-by Terra Graves-
It’s 2019, Happy New Year! In October last year, I looked at one of the research articles shared in Jon Bergmann’s Top 10 and asked, “So what?” How will any of this help me teach better today?
The goal of this column for 2019 is to provide K-12 teachers with a practical application of what the research has found. Otherwise, what is the point of research? Hopefully, you’ll find this column practical and helpful.
This month, I focused on a practical big idea I found in one of the Top 10 research studies highlighted in the July 2018 issue of FLR. The paper talked about combining Flipped Learning, Project-Based Learning, and Mobile Devices.
We are a cell phone and an internet-connected society. According to Pew Research, in the United States alone, it is estimated that 95% of Americans own a cell phone with 75% being smartphones. While the majority of adults use cell phones for communication and productivity, most students use them for consuming video content and participating in social networks. Educators tend to view cell phones as horrible classroom distractions and would be very happy to see them banned. A Google search for “don’t ban cell phones in school” produced 51,700,000 results. Looking through some of the results, this is a worldwide concern; however, this article will not launch into that debate. Regardless, cell phones are the one piece of technology that our students have within reach for most of their days and nights. Educators need to learn how to leverage that access for learning purposes.
As Park (2011) notes, “[m]obile learning refers to the use of mobile or wireless devices for the purpose of learning while on the move”, but it “is not just about the use of portable devices but also about learning across contexts” (Park, 2011: 79). In other words, mobile learning means that learners are unconstrained by both time and place, but also that they can choose to access multiple sources of information taken from a variety of different contexts in order to complete a given task. (Nickerson, p.67)
FL practitioners need to consider the different tasks they require of students both in the individual space and the group space. When using mobile devices, what types of work make the most sense? Generation Z (a subset of the Millennials) children born in the mid-1990s and early 2000s have grown up surrounded by mobile, internet-ready technology. Their digital footprint began before they were born when their parents posted their 3D ultrasound video on social media. In their teen years, they became experts at selfies and continuously documented their daily lives in images. They carry on 15 different text conversations at a time and find joy in watching videos of other people making funny comments while playing a video game. They have “friends” they will never meet IRL (‘in real life’ for those of you unfamiliar with text-ese).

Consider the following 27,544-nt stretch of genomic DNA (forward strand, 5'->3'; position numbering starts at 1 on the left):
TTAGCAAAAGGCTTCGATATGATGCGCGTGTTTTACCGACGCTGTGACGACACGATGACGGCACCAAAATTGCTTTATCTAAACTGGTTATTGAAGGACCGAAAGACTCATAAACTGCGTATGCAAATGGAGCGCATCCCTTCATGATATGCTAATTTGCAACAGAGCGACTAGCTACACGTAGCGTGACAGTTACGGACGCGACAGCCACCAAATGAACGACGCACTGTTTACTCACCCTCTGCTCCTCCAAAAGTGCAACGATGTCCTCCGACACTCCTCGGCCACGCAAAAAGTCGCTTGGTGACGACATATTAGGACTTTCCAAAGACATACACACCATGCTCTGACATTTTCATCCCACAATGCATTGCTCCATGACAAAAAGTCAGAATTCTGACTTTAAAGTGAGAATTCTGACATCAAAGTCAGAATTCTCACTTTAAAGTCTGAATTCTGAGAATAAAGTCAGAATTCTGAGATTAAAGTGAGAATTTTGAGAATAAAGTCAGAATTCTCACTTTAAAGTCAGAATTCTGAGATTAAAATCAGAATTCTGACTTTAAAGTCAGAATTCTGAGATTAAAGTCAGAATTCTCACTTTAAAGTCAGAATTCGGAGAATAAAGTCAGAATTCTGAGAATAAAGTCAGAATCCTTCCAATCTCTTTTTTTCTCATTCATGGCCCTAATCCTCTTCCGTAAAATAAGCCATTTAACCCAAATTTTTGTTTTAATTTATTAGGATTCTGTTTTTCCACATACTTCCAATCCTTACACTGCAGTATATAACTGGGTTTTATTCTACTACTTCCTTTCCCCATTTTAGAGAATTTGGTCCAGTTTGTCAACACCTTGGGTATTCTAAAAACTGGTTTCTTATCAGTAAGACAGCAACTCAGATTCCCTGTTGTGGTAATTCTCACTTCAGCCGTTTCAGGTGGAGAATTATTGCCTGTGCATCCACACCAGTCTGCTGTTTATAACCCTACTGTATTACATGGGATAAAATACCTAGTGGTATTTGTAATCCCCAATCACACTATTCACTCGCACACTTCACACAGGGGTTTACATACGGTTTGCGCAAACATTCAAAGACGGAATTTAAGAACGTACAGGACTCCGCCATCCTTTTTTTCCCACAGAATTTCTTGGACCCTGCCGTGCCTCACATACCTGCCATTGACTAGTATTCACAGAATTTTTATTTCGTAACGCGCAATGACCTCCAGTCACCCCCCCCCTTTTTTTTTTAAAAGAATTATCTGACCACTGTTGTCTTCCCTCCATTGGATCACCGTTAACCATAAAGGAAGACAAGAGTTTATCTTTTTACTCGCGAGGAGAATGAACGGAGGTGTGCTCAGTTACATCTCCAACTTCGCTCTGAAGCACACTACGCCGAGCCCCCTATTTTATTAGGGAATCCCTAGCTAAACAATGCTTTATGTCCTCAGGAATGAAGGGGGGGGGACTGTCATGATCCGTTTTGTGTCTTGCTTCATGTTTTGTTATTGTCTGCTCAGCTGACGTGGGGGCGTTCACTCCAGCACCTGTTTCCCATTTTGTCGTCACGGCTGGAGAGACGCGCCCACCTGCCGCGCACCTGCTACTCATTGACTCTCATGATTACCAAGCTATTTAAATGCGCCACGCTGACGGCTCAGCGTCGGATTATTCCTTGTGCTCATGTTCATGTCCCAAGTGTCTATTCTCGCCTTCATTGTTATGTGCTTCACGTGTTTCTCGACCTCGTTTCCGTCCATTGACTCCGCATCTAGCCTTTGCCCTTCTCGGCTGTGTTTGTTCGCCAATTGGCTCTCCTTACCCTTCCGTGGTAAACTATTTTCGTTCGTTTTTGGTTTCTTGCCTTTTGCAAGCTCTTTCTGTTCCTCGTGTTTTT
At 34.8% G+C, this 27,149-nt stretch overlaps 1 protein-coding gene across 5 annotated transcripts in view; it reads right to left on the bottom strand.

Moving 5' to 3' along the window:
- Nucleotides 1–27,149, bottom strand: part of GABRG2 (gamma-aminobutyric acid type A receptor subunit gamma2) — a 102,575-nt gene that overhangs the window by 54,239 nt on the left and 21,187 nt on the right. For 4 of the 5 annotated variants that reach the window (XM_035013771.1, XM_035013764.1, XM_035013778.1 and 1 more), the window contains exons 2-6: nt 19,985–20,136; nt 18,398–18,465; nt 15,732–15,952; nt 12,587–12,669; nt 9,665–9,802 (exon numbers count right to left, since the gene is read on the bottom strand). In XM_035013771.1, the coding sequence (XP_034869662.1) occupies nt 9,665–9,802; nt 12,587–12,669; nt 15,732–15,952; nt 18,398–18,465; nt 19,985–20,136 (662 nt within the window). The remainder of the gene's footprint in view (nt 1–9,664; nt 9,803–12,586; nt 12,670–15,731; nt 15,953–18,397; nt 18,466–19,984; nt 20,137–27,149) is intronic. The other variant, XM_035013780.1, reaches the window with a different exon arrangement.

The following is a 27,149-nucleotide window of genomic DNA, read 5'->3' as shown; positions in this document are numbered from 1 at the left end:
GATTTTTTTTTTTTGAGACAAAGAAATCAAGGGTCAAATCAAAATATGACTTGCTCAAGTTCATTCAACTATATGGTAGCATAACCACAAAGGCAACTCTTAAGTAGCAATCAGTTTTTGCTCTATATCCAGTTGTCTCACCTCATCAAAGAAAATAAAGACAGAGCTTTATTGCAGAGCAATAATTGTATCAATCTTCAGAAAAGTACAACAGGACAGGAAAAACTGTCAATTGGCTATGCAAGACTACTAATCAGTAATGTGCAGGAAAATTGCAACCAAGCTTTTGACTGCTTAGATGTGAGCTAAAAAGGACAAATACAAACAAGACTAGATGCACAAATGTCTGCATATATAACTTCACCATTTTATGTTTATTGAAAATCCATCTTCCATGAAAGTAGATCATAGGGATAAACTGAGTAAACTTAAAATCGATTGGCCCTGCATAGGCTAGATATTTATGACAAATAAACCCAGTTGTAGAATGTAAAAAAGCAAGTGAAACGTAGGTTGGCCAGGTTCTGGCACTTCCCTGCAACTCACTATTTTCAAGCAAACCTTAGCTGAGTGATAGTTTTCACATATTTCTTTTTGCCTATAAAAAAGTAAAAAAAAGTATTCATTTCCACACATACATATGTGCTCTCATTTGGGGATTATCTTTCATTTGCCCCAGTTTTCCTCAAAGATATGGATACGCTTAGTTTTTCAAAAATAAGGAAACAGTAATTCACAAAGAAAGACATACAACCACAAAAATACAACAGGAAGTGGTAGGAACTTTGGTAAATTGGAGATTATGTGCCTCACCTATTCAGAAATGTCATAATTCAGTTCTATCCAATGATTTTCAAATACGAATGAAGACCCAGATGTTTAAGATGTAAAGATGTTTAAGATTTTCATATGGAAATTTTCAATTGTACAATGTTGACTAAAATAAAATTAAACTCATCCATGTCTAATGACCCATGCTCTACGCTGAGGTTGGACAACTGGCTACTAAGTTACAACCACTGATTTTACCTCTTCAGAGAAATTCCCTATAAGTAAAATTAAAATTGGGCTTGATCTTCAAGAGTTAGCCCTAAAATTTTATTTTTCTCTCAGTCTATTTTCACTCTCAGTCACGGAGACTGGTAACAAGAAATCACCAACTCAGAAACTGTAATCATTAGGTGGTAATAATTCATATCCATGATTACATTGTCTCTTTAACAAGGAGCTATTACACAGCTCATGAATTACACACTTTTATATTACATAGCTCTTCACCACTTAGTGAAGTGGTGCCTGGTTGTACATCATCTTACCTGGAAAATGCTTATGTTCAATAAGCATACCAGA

So the challenge for educators is to find a way to infiltrate this world and “sneak in” some learning experiences, like sneaking vegetables into the mashed potatoes at dinnertime. We are now the “Learning Ninjas.” On that note, let’s be purposeful about how we do it.
Nickerson et al. (2016) identify three different forms of engagement for learners that can occur when they are working with mobile learning tasks, namely, interaction, production and reflection. These different forms of engagement ask the students to work with the material in different ways in order to complete the task.
This engagement cycle of interaction-production-reflection is at the heart of active learning and can apply to all aspects of either the group space or the individual space. How can FL practitioners identify these forms of engagement in their existing learning activities and then figure out how to add more variety with specific tasks designed with mobile in mind?